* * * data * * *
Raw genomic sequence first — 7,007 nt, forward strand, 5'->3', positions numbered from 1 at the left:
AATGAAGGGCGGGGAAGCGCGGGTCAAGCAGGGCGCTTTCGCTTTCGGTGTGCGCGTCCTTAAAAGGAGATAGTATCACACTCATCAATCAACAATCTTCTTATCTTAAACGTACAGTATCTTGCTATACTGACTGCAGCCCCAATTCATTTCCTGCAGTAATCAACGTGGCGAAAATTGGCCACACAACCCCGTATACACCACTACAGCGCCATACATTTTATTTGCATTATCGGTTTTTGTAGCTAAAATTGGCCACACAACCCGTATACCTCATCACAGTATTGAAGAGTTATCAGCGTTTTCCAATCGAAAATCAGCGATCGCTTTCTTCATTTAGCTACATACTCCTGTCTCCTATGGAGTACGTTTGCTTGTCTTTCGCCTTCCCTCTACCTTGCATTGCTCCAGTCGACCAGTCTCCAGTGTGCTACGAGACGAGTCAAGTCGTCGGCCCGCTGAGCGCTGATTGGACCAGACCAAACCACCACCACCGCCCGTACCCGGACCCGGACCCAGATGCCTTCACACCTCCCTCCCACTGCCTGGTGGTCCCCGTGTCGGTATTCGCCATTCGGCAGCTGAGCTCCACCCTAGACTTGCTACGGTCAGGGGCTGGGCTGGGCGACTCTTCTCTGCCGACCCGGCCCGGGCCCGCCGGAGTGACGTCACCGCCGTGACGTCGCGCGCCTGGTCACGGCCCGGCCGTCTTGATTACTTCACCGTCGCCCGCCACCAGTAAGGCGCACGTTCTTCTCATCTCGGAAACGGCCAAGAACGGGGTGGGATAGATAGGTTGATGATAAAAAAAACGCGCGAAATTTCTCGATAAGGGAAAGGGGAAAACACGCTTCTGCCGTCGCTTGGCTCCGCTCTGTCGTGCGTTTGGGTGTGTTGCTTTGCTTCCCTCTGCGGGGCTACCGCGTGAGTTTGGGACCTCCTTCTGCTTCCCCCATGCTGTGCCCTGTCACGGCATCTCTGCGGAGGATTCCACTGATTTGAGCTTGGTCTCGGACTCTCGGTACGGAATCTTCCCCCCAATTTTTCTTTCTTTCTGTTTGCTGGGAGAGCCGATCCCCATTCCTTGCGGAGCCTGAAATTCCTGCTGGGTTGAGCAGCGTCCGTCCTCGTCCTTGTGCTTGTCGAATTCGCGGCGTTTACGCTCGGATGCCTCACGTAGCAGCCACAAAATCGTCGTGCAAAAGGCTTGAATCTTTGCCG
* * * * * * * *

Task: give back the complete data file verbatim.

Raw genomic sequence first — 7,007 nt, forward strand, 5'->3', positions numbered from 1 at the left:
AATGAAGGGCGGGGAAGCGCGGGTCAAGCAGGGCGCTTTCGCTTTCGGTGTGCGCGTCCTTAAAAGGAGATAGTATCACACTCATCAATCAACAATCTTCTTATCTTAAACGTACAGTATCTTGCTATACTGACTGCAGCCCCAATTCATTTCCTGCAGTAATCAACGTGGCGAAAATTGGCCACACAACCCCGTATACACCACTACAGCGCCATACATTTTATTTGCATTATCGGTTTTTGTAGCTAAAATTGGCCACACAACCCGTATACCTCATCACAGTATTGAAGAGTTATCAGCGTTTTCCAATCGAAAATCAGCGATCGCTTTCTTCATTTAGCTACATACTCCTGTCTCCTATGGAGTACGTTTGCTTGTCTTTCGCCTTCCCTCTACCTTGCATTGCTCCAGTCGACCAGTCTCCAGTGTGCTACGAGACGAGTCAAGTCGTCGGCCCGCTGAGCGCTGATTGGACCAGACCAAACCACCACCACCGCCCGTACCCGGACCCGGACCCAGATGCCTTCACACCTCCCTCCCACTGCCTGGTGGTCCCCGTGTCGGTATTCGCCATTCGGCAGCTGAGCTCCACCCTAGACTTGCTACGGTCAGGGGCTGGGCTGGGCGACTCTTCTCTGCCGACCCGGCCCGGGCCCGCCGGAGTGACGTCACCGCCGTGACGTCGCGCGCCTGGTCACGGCCCGGCCGTCTTGATTACTTCACCGTCGCCCGCCACCAGTAAGGCGCACGTTCTTCTCATCTCGGAAACGGCCAAGAACGGGGTGGGATAGATAGGTTGATGATAAAAAAAACGCGCGAAATTTCTCGATAAGGGAAAGGGGAAAACACGCTTCTGCCGTCGCTTGGCTCCGCTCTGTCGTGCGTTTGGGTGTGTTGCTTTGCTTCCCTCTGCGGGGCTACCGCGTGAGTTTGGGACCTCCTTCTGCTTCCCCCATGCTGTGCCCTGTCACGGCATCTCTGCGGAGGATTCCACTGATTTGAGCTTGGTCTCGGACTCTCGGTACGGAATCTTCCCCCCAATTTTTCTTTCTTTCTGTTTGCTGGGAGAGCCGATCCCCATTCCTTGCGGAGCCTGAAATTCCTGCTGGGTTGAGCAGCGTCCGTCCTCGTCCTTGTGCTTGTCGAATTCGCGGCGTTTACGCTCGGATGCCTCACGTAGCAGCCACAAAATCGTCGTGCAAAAGGCTTGAATCTTTGCCG